Museums have an obligation to care for their collections in a way which will ensure that they remain in the best possible condition, for as long as possible. In order to do this museums must ensure that collections are stored, displayed and transported in secure conditions where the risk of damage and deterioration is minimal at all times. The same care should be displayed for collection documentation, both electronic and manual.
Why objects deteriorate
The chemical make-up of most materials is such that they are unstable and change with time. This is referred to as the 'inherent vice' of a material. Most objects begin to deteriorate from the moment they are made. The rate and degree of deterioration depends on the environmental conditions to which the artefacts are subjected. These environmental factors include:
- temperature and relative humidity (RH)
- pests (including insects, birds and rodents)
- human influences.
Deterioration can be caused by any single factor or combination of factors whilst objects are in storage, transit or on display.
Temperature and relative humidity
Fluctuations in temperature and relative humidity (RH) can cause many problems for objects. High temperatures can lead to drying out of organic components such as timber and paper and can cause physical damage if the materials in the object expand at different rates. DeterioČration processes such as oxidation are accelerated by increased temperature. At the opposite extreme, freezing can also cause physical damage to some materials. High RH can encourage the growth of fungi, cause swelling of moisture-absorbent materials, cause condensation and a host of other problems. Low RH can lead to shrinkage and the embrittlement of some organic materials.
From a preservation viewpoint it is most important for the temperature and RH to be as stable as possible. This does not necessarily warrant air-conditioning, as often a building is able to regulate itself to a certain degree. A stable environment means ensuring constant temperature and RH levels, as opposed to rapid fluctuations. If constant, temperature and RH levels can be outside of the 'ideal' conditions of 20 degrees C +/- 2 degrees C and 50% +/- 5% RH. If necessary, vulnerable objects can be stored or displayed in their own micro-environment.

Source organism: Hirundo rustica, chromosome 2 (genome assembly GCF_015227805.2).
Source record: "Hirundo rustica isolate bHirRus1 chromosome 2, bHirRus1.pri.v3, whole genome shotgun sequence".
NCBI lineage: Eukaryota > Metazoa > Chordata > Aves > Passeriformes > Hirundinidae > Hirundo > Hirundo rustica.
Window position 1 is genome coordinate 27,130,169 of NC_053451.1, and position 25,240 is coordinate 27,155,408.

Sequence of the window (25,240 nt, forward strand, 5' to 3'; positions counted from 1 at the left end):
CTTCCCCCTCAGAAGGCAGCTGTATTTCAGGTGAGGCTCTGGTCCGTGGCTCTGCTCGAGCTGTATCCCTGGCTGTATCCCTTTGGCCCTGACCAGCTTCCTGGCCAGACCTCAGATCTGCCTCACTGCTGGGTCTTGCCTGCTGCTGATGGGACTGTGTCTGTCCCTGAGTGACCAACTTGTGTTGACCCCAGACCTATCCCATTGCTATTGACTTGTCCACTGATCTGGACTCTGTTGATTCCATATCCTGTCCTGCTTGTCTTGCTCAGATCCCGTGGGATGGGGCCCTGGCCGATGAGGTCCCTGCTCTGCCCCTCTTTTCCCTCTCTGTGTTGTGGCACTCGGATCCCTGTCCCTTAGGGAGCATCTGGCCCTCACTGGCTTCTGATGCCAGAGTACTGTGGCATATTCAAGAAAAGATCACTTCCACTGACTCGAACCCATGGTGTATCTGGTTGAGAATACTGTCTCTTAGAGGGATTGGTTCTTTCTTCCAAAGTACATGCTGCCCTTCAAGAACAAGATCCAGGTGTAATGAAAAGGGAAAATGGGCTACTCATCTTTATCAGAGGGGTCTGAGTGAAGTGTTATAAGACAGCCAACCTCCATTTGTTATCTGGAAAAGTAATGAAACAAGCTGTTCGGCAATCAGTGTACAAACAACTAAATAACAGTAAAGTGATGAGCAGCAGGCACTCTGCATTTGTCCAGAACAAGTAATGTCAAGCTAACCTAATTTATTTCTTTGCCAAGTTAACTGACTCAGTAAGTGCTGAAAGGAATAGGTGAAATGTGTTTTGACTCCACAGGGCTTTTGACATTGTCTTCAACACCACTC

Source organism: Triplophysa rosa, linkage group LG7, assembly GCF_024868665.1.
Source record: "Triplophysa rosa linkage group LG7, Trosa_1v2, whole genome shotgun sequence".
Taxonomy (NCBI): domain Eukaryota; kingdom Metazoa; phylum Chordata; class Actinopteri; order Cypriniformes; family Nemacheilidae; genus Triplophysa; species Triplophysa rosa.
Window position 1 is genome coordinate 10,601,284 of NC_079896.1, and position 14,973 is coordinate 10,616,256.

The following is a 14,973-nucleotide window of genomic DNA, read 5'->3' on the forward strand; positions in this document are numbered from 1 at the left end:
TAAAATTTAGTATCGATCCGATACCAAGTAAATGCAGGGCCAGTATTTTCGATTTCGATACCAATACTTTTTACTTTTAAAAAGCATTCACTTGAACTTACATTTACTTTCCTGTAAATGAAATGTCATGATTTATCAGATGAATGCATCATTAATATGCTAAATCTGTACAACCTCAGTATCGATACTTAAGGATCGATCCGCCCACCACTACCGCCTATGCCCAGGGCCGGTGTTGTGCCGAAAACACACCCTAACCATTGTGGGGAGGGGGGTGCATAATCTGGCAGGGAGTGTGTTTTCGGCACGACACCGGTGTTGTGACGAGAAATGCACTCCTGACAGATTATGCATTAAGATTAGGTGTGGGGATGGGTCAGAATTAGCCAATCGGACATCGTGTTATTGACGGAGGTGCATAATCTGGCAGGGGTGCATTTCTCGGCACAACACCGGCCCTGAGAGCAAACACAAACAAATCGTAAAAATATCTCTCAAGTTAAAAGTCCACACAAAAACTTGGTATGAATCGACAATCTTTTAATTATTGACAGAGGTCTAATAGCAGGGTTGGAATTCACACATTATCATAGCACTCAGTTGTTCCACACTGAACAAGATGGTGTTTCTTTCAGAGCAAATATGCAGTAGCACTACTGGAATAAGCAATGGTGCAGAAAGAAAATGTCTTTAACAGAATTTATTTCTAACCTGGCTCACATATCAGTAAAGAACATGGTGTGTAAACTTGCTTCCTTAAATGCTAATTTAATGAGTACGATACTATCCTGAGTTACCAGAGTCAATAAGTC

The more 'housing' (eg box, display case) that surrounds an object, the more it will be protected from the elements, i.e. if an object is in a building, the building material will protect the object from outside environmental changes. If the object is in a display case, or stored in an acid-free box, it will be further protected against fluctuating humidity within the building. In regard to reducing RH fluctuations, it is advisable to have hygroscopic (water absorbing) materials used in display and storage areas. If materials such as acid-free mount board, washed cotton and linen are used, they will absorb and expel moisture in the air.
As sunlight passes through windows, solar radiation (heat) is trapped, raising room temperature (the greenhouse effect). Eliminating direct sunlight by fitting blinds and curtains to windows will help reduce the daily temperature fluctuations that affect RH stability. If necessary, RH may be controlled by raising or lowering the temperature. This can be achieved relatively easily by using a heater with a thermostat on a low setting (although check with the manufacturer if it can be left on for extended periods of time). The slightly higher temperature will lower the humidity. In summer, high RH may be reduced by opening the windows and allowing air circulation. As a short-term answer to the problem of high RH, dehumidifiers can be placed in rooms.
Try to avoid placing objects on or against external walls as these can be prone to condensation and west-facing walls can be a source of fluctuating high temperatures. More sensitive organic objects should be placed in inner rooms if possible, away from external walls. Place 'spacers' behind frames so they are not in direct contact with walls. This will allow air to circulate behind the pictures and help prevent them from being affected by the changes in temperature and RH conditions of the external walls.